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De-fund ObamaCare's Medicaid Expansion

The opinions expressed by columnists are their own and do not necessarily represent the views of

The predominant purpose of ObamaCare was to achieve liberals’ long-sought goal of universal health care coverage in America. Although the law falls short of this goal with the CBO estimating 26 million will remain uninsured, it significantly closes the coverage gap through a dramatic expansion of the joint state-federal Medicaid program in 2014 to almost one quarter of the population. Not surprisingly, Republican Governors are kicking and screaming for relief.

With the recession fueling 5.2 million new Medicaid enrollees from 2008 to 2009 alone and growth in the program’s spending almost doubling from 4.8 to 9 percent in the same period, many states are already struggling to pay for this additional cost from the eligibility-based obligation. For example, Texas expects an additional Medicaid cost of $9.1 billion through 2013, an amount that if only paid for by cutting provider reimbursement rate cuts, would require them to be slashed by 48%, resulting in rates so low that virtually no provider will see patients.

Tragically, this is just one programmatic driver of state budget shortfalls that nationwide run around $130-140 billion per year. Now add on ObamaCare’s new unfunded Medicaid mandate on states that Kaiser estimates to total $21.2 billion over six years and you create some very unhappy Governors.

Twenty-nine of them to be exact. This is the number that sent a joint letter to the White House and congressional leaders asking them for more flexibility to set eligibility and spending levels.

Note to Republican Governors, don’t hold your breath for new flexibility from a statist Administration committed to centralized governance or you may easily find your state even deeper in the red. For substantive change you’re simply going to have to wait for a new President that’s committed to reform.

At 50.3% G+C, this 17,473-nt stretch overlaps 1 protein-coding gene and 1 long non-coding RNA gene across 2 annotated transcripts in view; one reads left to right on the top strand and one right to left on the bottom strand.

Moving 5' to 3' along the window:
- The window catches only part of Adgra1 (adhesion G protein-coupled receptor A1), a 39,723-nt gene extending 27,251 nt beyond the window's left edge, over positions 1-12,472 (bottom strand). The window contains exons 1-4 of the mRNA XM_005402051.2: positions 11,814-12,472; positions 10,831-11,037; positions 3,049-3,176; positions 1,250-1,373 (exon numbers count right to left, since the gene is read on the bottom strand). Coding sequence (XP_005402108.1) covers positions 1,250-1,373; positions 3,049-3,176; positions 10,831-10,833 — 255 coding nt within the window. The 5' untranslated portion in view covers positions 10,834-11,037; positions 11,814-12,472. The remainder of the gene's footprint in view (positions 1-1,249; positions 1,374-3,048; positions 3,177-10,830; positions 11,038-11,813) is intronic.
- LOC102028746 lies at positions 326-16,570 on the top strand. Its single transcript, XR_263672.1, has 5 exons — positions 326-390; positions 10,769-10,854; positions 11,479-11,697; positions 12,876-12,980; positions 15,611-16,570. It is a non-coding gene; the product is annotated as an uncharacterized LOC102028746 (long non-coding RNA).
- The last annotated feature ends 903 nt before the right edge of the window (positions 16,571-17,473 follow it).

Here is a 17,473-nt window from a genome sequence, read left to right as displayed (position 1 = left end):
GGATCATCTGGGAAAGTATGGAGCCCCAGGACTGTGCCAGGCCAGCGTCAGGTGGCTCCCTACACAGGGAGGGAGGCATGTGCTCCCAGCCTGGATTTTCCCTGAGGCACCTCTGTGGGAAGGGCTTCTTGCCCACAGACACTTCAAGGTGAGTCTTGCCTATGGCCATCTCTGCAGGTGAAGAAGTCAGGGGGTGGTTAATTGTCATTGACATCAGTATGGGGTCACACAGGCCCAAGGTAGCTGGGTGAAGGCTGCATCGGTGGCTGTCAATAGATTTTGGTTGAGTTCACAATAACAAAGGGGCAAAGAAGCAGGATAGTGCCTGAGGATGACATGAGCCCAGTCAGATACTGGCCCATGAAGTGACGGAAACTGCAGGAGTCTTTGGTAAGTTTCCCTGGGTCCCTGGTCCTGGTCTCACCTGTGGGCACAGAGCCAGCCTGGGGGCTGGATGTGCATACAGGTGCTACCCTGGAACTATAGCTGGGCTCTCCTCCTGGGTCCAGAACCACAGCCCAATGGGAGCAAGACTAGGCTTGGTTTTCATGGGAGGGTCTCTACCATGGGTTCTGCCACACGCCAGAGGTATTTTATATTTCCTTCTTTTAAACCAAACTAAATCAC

However, that doesn’t mean those seeking reform should just sit on their hands until this time. In the fight to reduce the size and scope of the federal government, the disaster that is Medicaid offers the GOP a powerful opportunity to display the all-too-real problems of government-run programs and advance the argument for greater deference to states and individuals.

On average the entitlement reimburses doctors 56 percent of private sector rates, leading 28 percent of doctors to refuse seeing any Medicaid patients, 19 percent accepting some, and only 40 percent are willing to treat all. These denials then force patients to resort to emergency rooms that drive the cost of care higher for us all.

The problem will be significantly exasperated when combined with an already impending shortage of 150,000 doctors and ObamaCare’s expansion of coverage to Americans with no corresponding increase in the size of the medical field. This perfect storm will force physicians to discriminate who they will see more actively, rationally accepting higher-paying private-sector patients over those with lower-paying government plans.

For enrollees that are able to see providers, the quality of care is far below that received in the private marketplace. A recent University of Virginia study found that Medicaid patients were almost twice as likely to die as those with private insurance; their hospital stays were 42% longer, and cost 26% more. Relative to those without health insurance, Medicaid patients were 13% more likely to die, stayed in the hospital for 50% longer, and cost 20% more.

Let’s just say Medicaid is not exactly a government success story. Republicans should articulately make this case and offer a clear alternative that better serves the poor.

Many Republican Governors are calling for Medicaid to be turned into a block grant program similar to how welfare is run, where their states are allocated a defined set of money and they can run it freely with few federal strings attached. Although this has the benefit of allowing states to craft a program that fits within their budgetary means, it would likely lead to eligibility and reimbursement cuts that will leave the poor even worse off than they already are.

Thankfully we don’t have to trade one for the other. Congressman Paul Ryan’s Roadmap for America turns Medicaid into a refundable tax credit program that reduces the amount states contribute and empowers individuals to purchase plans that fit their needs and desires, rather than being forced to accept a one-size fits all plan handed down by government bureaucrats.

Initially one might think Ryan’s reform plan cannot be implemented until there is a Republican Senate and President. But what most forget about Medicaid is that, unlike other entitlements, its funding has to be appropriated by Congress each and every year. If Republicans de-fund ObamaCare’s expansion of Medicaid, Democrats will have little choice but to accept the consumer-driven alternative of providing the poor refundable tax credits.

For a GOP that is known by far too many Americans as the party of and for the rich, Medicaid offers a prime opportunity to demonstrate that conservative solutions work better for the poor and are more fiscally sustainable.

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